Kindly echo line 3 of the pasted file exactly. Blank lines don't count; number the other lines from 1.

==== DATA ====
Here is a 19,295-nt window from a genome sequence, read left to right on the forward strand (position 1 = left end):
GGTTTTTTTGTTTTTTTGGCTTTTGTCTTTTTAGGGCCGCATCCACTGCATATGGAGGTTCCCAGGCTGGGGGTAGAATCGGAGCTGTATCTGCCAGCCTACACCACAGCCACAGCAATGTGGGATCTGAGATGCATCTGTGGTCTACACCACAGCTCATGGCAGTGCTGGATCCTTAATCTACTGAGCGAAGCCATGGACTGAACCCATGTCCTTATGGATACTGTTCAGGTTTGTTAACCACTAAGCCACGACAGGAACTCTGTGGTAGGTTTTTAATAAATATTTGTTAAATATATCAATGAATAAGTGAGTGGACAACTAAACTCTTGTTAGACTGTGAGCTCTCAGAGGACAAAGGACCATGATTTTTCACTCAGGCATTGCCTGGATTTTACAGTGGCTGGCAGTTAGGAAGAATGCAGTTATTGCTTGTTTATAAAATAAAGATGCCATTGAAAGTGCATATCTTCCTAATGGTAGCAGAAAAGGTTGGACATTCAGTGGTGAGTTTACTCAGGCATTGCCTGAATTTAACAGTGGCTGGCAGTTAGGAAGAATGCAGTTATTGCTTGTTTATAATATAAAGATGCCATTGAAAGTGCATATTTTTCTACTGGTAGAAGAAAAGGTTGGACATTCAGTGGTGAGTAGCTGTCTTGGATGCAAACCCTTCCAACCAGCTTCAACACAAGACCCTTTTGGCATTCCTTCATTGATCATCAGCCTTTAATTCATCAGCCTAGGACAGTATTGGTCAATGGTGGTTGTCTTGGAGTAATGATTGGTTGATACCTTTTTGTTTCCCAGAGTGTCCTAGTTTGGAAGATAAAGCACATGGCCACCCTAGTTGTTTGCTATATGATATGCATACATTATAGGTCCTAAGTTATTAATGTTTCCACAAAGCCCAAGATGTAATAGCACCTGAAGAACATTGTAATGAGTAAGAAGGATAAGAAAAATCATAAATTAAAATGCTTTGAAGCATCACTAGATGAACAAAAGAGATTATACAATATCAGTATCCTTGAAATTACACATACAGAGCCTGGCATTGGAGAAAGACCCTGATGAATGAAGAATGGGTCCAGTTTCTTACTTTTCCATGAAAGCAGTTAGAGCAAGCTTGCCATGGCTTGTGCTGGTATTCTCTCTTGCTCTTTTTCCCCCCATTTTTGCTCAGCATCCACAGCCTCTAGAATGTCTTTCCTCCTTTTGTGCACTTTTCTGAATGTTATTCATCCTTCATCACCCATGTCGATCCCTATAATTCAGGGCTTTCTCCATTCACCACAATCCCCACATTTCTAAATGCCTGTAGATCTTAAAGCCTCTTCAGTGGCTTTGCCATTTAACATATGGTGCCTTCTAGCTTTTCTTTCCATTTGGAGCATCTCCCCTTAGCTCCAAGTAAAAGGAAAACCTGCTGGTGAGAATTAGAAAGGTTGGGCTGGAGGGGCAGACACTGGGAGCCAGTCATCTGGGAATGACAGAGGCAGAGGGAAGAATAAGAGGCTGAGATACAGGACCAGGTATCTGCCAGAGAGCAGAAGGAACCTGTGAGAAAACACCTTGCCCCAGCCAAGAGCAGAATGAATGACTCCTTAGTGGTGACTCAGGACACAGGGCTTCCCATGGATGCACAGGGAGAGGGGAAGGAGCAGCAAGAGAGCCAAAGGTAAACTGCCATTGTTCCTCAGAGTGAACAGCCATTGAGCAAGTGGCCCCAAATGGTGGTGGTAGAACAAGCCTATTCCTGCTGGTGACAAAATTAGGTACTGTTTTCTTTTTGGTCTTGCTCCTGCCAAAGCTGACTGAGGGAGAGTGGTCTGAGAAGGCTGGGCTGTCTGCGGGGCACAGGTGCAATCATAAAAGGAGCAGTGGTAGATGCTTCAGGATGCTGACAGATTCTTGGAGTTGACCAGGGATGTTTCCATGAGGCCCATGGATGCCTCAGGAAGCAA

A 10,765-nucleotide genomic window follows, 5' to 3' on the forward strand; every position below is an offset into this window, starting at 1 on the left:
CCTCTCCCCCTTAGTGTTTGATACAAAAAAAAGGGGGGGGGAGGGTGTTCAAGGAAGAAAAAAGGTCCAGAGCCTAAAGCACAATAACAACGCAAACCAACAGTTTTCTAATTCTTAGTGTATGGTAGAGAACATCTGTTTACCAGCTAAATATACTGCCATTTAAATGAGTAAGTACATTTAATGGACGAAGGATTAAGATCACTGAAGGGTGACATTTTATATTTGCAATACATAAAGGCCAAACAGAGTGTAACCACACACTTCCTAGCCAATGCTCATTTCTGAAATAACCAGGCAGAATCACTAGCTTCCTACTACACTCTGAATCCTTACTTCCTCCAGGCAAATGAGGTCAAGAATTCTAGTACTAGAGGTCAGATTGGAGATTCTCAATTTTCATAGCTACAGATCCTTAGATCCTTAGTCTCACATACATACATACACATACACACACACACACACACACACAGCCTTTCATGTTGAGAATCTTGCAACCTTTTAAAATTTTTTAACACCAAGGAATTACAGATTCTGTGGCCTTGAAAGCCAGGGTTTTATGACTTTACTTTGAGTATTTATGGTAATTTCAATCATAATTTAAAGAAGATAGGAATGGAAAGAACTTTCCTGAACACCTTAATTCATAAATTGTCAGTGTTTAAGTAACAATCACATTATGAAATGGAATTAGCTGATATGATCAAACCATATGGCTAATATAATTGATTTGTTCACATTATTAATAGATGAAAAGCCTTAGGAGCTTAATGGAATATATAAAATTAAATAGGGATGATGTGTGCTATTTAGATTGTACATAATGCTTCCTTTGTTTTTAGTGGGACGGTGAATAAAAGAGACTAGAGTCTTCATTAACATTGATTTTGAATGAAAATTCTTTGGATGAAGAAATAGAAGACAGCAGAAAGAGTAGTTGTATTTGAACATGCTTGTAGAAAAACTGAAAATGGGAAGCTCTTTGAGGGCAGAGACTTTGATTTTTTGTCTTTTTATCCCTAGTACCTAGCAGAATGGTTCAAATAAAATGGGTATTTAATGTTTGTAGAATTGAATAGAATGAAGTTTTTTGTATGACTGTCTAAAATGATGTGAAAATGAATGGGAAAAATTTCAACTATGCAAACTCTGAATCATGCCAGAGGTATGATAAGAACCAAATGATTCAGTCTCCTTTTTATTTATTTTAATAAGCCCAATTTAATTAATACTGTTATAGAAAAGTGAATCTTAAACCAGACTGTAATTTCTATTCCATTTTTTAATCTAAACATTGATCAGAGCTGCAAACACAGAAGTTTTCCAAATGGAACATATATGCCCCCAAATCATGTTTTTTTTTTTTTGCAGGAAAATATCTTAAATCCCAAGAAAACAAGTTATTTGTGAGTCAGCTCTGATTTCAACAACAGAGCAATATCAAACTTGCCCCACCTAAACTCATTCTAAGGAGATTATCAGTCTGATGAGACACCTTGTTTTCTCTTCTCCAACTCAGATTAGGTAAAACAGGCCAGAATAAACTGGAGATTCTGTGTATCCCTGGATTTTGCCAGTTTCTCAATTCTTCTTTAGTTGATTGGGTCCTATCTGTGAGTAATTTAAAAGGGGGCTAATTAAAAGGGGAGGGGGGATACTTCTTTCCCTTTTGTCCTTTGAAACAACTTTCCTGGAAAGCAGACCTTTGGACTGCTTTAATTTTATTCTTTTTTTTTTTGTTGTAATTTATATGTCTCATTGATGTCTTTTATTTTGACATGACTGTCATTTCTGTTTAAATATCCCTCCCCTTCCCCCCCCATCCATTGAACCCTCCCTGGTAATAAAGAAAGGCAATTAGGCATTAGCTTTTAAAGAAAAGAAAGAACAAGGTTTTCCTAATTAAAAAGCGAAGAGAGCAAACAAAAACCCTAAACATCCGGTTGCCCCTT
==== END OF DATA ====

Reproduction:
A 10,765-nucleotide genomic window follows, 5' to 3' on the forward strand; every position below is an offset into this window, starting at 1 on the left: